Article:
Thursday, 20 August 2015

Deaths Of Dynasties

To survive, a dynasty must have an adult heir ready to accede to the throne as soon as it becomes vacant. This is illustrated by the following seven republics.

In 44AD, Herod Agrippa I, last King of the Jews, died suddenly. His overlord, Emperor Claudius, wanted to install the late king’s seventeen year old son, Herod Agrippa II, as successor, but was dissuaded by his advisors at Rome who argued that the youth was could not govern such a turbulent realm (Judea/Israel). Judea was thereupon annexed to the Roman Empire.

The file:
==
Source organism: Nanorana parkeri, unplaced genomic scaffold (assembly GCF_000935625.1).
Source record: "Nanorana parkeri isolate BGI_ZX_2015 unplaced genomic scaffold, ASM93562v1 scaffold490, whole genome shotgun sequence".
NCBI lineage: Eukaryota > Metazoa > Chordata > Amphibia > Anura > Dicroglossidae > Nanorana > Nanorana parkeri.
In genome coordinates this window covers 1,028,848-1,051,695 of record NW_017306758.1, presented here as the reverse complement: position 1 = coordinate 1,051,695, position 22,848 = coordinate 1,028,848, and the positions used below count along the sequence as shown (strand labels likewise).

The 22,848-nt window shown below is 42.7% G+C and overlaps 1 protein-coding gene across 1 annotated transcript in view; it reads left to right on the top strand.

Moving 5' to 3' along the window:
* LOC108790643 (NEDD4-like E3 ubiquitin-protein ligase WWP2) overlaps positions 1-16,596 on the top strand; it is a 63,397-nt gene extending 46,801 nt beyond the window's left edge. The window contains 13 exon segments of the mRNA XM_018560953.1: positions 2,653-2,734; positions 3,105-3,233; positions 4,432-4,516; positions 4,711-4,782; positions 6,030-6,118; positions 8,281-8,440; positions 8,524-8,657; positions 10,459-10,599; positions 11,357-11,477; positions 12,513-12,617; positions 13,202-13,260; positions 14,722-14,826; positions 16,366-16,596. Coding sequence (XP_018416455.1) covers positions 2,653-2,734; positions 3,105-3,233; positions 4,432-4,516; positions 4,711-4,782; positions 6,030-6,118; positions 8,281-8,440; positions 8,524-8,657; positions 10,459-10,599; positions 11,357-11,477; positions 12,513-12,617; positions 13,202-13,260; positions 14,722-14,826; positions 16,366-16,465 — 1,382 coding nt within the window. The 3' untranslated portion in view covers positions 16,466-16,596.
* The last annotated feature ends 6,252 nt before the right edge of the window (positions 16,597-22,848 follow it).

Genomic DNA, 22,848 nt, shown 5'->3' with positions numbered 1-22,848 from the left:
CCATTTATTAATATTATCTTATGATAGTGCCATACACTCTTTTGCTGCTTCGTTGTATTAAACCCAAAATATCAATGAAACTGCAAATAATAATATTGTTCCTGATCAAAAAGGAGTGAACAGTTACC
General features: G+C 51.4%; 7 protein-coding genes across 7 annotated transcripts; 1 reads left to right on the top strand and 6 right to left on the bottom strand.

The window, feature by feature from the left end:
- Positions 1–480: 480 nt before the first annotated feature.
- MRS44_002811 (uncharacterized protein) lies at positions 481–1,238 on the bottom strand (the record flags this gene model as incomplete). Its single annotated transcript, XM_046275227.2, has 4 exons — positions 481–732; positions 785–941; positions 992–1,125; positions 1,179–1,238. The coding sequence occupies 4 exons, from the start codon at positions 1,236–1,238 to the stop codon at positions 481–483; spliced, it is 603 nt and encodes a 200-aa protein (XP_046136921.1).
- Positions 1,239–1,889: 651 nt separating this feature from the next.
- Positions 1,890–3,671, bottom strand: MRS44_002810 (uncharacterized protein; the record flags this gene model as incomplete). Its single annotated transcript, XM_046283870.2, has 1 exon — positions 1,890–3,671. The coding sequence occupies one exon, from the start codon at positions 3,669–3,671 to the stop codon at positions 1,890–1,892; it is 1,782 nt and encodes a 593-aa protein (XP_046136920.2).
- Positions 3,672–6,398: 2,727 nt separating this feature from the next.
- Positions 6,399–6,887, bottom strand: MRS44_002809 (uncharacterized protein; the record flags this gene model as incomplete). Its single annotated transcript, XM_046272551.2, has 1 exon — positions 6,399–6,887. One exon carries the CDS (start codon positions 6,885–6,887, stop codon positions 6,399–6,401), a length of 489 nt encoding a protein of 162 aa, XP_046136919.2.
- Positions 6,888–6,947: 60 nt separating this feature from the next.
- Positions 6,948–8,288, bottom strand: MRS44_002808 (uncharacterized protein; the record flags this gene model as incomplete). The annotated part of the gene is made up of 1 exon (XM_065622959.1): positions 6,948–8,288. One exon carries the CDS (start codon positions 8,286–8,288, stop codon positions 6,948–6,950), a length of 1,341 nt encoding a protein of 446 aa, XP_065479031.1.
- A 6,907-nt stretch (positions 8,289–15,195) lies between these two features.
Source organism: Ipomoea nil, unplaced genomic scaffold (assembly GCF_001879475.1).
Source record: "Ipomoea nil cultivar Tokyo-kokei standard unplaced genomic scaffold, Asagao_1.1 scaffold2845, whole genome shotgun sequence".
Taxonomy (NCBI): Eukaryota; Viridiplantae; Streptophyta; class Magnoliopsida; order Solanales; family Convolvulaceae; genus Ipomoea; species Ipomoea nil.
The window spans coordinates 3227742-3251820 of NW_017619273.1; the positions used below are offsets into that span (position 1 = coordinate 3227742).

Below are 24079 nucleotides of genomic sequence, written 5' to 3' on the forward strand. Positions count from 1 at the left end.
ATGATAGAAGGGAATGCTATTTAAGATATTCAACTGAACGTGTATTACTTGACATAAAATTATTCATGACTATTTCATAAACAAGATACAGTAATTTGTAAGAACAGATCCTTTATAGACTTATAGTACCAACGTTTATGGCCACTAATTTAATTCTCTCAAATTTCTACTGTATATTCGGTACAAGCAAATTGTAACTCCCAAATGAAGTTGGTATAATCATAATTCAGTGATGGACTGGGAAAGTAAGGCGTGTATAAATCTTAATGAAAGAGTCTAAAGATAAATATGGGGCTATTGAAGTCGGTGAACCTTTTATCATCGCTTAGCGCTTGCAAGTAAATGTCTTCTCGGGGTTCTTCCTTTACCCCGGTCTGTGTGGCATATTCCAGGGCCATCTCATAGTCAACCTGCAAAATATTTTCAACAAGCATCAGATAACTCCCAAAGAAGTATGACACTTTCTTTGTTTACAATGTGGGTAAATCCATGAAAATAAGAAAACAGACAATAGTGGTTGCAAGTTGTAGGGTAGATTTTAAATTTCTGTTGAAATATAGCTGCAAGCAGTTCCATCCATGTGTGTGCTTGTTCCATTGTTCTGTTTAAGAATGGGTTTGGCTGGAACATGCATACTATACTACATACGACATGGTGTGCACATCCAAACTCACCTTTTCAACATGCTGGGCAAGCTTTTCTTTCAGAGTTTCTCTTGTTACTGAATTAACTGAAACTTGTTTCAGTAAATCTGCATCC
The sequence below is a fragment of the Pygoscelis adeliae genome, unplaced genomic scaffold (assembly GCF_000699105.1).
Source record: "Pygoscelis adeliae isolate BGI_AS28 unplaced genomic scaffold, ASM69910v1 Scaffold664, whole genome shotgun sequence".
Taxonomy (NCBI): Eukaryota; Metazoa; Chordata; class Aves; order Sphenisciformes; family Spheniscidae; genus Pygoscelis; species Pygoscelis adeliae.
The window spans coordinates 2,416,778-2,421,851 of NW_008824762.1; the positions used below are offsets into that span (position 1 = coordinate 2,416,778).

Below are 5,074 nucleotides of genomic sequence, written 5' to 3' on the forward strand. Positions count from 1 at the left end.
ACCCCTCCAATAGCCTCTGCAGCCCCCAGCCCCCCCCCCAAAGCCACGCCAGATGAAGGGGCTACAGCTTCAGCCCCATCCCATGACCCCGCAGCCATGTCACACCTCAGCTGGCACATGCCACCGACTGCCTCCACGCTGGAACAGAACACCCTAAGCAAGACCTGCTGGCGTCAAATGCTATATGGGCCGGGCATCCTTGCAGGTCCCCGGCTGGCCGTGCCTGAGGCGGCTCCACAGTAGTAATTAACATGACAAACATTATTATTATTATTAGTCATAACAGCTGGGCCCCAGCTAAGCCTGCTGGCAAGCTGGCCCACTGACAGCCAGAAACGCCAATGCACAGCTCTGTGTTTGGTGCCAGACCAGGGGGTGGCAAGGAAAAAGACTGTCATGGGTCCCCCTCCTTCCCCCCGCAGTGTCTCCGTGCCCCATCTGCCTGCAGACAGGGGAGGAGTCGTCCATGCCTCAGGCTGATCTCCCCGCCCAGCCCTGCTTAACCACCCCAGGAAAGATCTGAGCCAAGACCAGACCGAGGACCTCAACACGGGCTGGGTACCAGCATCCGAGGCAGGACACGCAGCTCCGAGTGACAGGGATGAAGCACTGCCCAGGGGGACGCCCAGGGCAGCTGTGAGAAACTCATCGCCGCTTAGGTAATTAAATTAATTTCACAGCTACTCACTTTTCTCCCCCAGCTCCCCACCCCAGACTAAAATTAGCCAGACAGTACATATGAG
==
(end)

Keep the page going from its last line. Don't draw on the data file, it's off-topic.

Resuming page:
In 1823 Emperor Augustin I of Mexico was deposed. His six year old son, Crown Prince Augustin, was too young to succeed, and Mexico became a republic.

In 1870 he same thing happened in France; Emperor Napoleons III’s son, the Prince Imperial was only fourteen and thus unable to save the monarchy.

In 1889, Emperor Pedro II of Brazil was deposed leaving no male successor (both his sons had died).

Similarly, in 1953 King Farouk of Egypt was deposed, leaving a one year old heir (Faud II). The same year, a republic was proclaimed.

In 1973, King Constantine II of Greece was likewise ousted while his son, Crown Prince Pavlos was only six years old.

The same process ensued in Iran when the last Shah was deposed in 1979. His son, Crown Prince Reza Pahlevi, was nineteen and thus below the minimum legal age to succeed there (twenty-one). In 2003, Ilham Aliyev succeeded his father, Haydar Aliyev, as President of Azerbaijan.

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